Abstract: TH-PO305

Activation of Endoplasmic Reticulum Stress Response by Enhanced Polyamine Catabolism Plays an Important Role in Cisplatin-Induced AKI

Session Information

Category: Acute Kidney Injury

  • 001 AKI: Basic


  • Zahedi, Kamyar A., University of Cincinnati, Cincinnati, Ohio, United States
  • Barone, Sharon L., University of Cincinnati, Cincinnati, Ohio, United States
  • Brooks, Marybeth, University of Cincinnati, Cincinnati, Ohio, United States
  • Soleimani, Manoocher, University of Cincinnati, Cincinnati, Ohio, United States

Cisplatinis a commonly used and highly effective chemotherapeutic agent utilized for the treatment of a variety of solid tumors. Despite its effectiveness, cisplatin usage is limited due its nephrotoxic side effects. More than 25% of patients treated with cisplatin develop renal failure and have to discontinue treatment. The expression of enzymes involved in polyamine catabolism, spermidine/spermine N1-acetyltransferase (SSAT) and spermine oxidase (SMOX) increase in the kidneys of mice treated with cisplatin. We hypothesized that enhanced polyamine catabolism contributes to tissue damage in cisplatin acute kidney injury (AKI).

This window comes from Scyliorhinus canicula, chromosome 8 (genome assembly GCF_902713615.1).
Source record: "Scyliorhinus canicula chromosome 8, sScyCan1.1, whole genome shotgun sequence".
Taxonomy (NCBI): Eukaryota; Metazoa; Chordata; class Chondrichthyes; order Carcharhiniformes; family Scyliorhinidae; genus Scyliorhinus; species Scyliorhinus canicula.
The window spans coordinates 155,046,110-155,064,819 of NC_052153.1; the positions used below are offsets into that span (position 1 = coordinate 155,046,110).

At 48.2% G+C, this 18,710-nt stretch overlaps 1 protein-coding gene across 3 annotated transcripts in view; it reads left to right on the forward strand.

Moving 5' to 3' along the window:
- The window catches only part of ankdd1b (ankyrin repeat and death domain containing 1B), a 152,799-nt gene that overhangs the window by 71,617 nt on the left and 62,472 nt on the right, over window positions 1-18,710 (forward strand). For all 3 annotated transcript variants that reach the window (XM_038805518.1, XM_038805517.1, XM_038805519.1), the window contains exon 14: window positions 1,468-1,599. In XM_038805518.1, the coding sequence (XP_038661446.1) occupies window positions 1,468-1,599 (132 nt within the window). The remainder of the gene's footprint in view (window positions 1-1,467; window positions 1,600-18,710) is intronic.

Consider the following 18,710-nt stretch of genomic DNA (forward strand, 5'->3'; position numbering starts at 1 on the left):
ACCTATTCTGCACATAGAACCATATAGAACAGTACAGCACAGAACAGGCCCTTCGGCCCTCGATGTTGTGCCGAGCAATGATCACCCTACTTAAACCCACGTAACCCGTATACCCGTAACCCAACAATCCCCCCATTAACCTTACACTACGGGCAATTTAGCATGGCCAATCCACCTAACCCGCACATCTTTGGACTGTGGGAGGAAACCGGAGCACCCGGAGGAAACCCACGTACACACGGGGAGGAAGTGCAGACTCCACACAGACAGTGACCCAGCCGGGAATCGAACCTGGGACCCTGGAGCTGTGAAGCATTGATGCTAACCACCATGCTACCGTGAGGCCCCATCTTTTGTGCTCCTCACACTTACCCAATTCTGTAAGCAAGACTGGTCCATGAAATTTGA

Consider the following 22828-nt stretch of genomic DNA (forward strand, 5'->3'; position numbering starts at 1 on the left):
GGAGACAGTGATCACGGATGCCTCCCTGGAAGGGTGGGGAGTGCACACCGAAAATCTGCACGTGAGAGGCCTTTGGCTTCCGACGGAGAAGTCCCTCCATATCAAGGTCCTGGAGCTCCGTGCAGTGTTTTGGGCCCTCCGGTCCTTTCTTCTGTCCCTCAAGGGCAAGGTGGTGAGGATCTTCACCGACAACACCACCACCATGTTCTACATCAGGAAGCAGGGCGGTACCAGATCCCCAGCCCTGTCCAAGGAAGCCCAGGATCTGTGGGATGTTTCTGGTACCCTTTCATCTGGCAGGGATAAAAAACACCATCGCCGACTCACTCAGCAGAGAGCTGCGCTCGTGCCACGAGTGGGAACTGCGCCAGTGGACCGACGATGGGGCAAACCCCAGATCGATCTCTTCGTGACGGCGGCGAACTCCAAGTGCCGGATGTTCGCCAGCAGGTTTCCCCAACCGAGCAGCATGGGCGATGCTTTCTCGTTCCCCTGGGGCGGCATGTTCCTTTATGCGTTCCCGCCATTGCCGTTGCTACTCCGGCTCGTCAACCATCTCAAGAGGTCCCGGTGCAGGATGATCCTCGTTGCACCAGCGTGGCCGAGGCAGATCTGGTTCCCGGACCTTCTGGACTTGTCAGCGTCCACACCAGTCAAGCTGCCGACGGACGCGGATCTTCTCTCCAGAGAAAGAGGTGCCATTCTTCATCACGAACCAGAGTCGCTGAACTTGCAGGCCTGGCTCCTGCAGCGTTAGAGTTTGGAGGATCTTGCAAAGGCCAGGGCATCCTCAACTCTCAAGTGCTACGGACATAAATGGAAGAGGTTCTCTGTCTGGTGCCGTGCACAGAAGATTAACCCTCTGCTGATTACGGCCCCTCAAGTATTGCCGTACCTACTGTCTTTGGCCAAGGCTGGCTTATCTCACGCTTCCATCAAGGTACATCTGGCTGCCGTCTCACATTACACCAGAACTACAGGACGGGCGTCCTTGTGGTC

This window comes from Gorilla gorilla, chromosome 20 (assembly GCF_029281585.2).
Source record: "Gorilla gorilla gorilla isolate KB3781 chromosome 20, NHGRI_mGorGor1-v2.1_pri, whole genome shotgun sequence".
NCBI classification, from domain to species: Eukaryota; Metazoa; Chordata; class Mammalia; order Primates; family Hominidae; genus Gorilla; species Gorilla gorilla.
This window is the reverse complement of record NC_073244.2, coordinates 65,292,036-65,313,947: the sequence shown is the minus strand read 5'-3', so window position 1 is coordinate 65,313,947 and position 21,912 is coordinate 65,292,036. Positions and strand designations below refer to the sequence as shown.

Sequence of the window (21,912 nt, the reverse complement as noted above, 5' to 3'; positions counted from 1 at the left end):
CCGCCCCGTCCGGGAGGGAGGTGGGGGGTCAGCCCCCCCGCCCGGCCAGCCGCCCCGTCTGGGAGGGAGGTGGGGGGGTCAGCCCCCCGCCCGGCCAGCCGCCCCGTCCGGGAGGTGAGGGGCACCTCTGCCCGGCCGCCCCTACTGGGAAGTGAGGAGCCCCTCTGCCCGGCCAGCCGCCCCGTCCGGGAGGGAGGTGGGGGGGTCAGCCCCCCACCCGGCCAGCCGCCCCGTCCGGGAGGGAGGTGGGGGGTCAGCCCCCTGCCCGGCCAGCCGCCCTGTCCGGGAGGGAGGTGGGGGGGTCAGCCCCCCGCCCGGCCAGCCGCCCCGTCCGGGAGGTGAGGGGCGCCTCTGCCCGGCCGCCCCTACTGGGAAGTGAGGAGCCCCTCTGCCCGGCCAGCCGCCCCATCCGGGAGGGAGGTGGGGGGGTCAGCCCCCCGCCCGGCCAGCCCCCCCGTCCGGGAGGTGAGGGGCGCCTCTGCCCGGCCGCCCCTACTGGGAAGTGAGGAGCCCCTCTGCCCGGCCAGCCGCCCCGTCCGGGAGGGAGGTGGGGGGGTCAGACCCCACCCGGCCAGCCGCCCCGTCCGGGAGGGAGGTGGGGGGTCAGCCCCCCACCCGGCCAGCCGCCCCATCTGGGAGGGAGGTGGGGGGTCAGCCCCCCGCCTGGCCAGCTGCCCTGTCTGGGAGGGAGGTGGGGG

Using knockout mice and chemical neutralization of toxic products of polyamine degradation, the role of polyamine catabolism in cisplatin AKI was examined.


Deficiency of SSAT, SMOX or neutralization of the toxic products of polyamine degradation, H2O2 and aminopropanal, significantly diminished the severity of cisplatin AKI. In vitro studies demonstrated that the induction of SSAT and elevated polyamine catabolism in cells increases the phosphorylation of eukaryotic translation initiation factor 2a (eIF2a), and enhances the expression of binding immunoglobulin (BiP/GRP78) and CCAAT-enhancer-binding protein homologous protein (CHOP/GADD153). The increased expression of endoplasmic reticulum stress response (ERSR) markers was accompanied by the activation of caspase-3. These results suggest that enhanced polyamine degradation in cisplatin AKI may lead to tubular damage through the induction of ERSR and the consequent onset of apoptosis. In support of the above, we show that the ablation of the SSAT or SMOX gene, as well as the neutralization of polyamine catabolism products modulate the onset of ERSR (e.g. lower BiP and CHOP) and apoptosis (e.g. reduced activated caspase-3).


These studies indicate that enhanced polyamine catabolism and its toxic products are important mediators of ERSR and critical to the pathogenesis of cisplatin AKI.


  • Veterans Affairs Support